A superman lives in Moralzarzal. Carlos Soria lives in the mountains of Madrid, sheltered by the Peñalara and La Maliciosa peaks. He would pass through a normal 81-year-old grandfather who in retirement, after a life of sacrifice, enjoys the company of his wife, Cristina, his four daughters and four grandchildren. But something has made him special since he wakes up at 6:30 in the morning, and it’s not the breakfast of soy milk, oatmeal, and chia seeds, or the black garlic that he discovered recently. At seven o’clock he enters the small garage at home. The car is out. About 50 medals hang on a wall, most of them cross-country skiing. In another, climbing grips. On the floor are a mat and dumbbells. High mountain boots are stacked on a shelf. Next to it, a hypobaric chamber that simulates being up to 5,000 meters above sea level. There are three bikes, two hanging and another on a roller, with cranks with holes closer to the axis, a trick of a friend of the turner so that his left knee does not hurt, which does not flex well because of the prosthesis. Carlos Soria gets on, anchors the coves and starts pedaling while the town sleeps.
But who is this man? He says that he was born a mountaineer on February 5, 1939 in Ávila, but that life made him an upholsterer. “I have lived much worse than now,” he remembers when he got off his bike. “I started working at 11 years old. He lived in a house without water and with a toilet for three families. We were poor, workers. I have eaten a lot of porridge ”. It was not until maturity when he could turn to what has been his passion since adolescence: the mountains. Soria began to accumulate eight thousand at the age when most climbers have burned their careers and even their lives. Ten of the 14 roofs of the planet have been conquered when they are 60 years old. At eight he holds the record for being the oldest person on the summit. Everest climbed it at age 62, K2 at 65, Makalu at 69 (“of which I am most proud, my highest peak without artificial oxygen”), with 77 Annapurna …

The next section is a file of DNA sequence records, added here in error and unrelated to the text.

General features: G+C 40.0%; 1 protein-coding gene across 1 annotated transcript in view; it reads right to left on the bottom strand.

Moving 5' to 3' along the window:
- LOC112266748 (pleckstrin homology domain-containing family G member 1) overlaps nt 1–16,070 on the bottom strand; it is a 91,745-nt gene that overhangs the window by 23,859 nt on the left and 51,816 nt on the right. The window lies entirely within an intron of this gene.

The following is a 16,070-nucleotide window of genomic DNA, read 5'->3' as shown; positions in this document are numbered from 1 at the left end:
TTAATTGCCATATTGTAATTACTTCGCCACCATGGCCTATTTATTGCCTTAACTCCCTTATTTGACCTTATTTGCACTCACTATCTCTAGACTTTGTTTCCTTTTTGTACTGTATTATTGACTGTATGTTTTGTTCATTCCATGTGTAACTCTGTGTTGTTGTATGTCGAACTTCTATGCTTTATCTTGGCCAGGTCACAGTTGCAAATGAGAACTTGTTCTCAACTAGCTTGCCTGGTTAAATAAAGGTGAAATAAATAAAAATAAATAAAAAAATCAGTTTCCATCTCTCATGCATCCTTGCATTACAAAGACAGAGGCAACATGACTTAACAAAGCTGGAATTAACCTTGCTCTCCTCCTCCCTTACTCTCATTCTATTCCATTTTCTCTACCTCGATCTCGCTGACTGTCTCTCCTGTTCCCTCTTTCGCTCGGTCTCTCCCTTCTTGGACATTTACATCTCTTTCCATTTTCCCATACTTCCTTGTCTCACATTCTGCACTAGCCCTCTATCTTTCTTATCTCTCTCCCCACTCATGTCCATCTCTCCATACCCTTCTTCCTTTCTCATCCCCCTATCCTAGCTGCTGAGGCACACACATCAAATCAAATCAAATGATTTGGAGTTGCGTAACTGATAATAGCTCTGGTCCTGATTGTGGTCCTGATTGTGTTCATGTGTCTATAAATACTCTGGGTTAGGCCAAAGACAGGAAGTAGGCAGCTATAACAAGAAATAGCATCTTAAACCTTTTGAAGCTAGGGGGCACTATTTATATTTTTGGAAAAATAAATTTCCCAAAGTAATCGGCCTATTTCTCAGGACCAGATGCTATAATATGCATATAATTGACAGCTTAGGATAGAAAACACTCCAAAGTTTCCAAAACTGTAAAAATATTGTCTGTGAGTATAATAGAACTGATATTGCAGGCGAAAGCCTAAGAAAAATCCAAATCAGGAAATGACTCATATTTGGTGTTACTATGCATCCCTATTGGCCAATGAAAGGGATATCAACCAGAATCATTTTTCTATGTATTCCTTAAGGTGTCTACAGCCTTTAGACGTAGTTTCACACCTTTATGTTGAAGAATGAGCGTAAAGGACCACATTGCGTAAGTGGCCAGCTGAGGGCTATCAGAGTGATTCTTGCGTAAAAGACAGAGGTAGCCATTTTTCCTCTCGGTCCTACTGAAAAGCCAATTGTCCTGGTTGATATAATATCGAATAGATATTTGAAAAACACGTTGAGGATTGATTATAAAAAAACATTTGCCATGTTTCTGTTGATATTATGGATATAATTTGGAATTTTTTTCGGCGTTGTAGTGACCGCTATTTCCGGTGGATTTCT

He has two left to cross out and become the oldest with the complete collection: the Dhaulagiri (8,167m) and the Shisha Pangma (8,013m, he has climbed to the central summit but not the main one). “And that’s what I train for, to return to the Himalayas next spring,” explains Soria. “It is true that it is not one of my best moments, due to a problem with the peripheral nervous system. I have a strong torso and quads but weaker hands and feet. And they recently operated on my bladder because they thought I had something wrong. “
The pandemic has taken Soria a year away. Confinement caught him days before his expedition to Dhaulagiri. Everything collapsed. And although in Moralzarzal he has never felt locked up (“it’s not as if he had caught me in a small apartment with the four girls”), and he trains at Cerro del Telégrafo and La Pedriza, or escapes to Aneto and Sierra Nevada, the eight thousand come back in their dreams. Above all one.
Dhaulagiri. Up to 10 times he has stepped on its snow but never the top. “I want to go up especially to that one. I want him to give me time, and next year I’ll be 82, which is not silly. I don’t believe how old I am. That mountain and I have become very good friends and I think he will let me climb it. There my friend Pepe Garcés died and there I left the ashes of two others. And I would like now, since I am a grandfather, to go up and pay tribute to the grandparents who have died in this tragedy, bring flowers to the summit or something similar for this generation. I want to show that the elderly are here and we are not lost. We have not disappeared. I am alive and I fight every day. I want to dedicate that mountain so emblematic for me to all of them ”.
The Sanitas sports team has just signed him. Soria is looking for resources for an expedition that if it goes the way it would like, with several Sherpas and a camera, will cost about 140,000 euros. “I’m going to go anyway, though,” he says. And he goes back to training.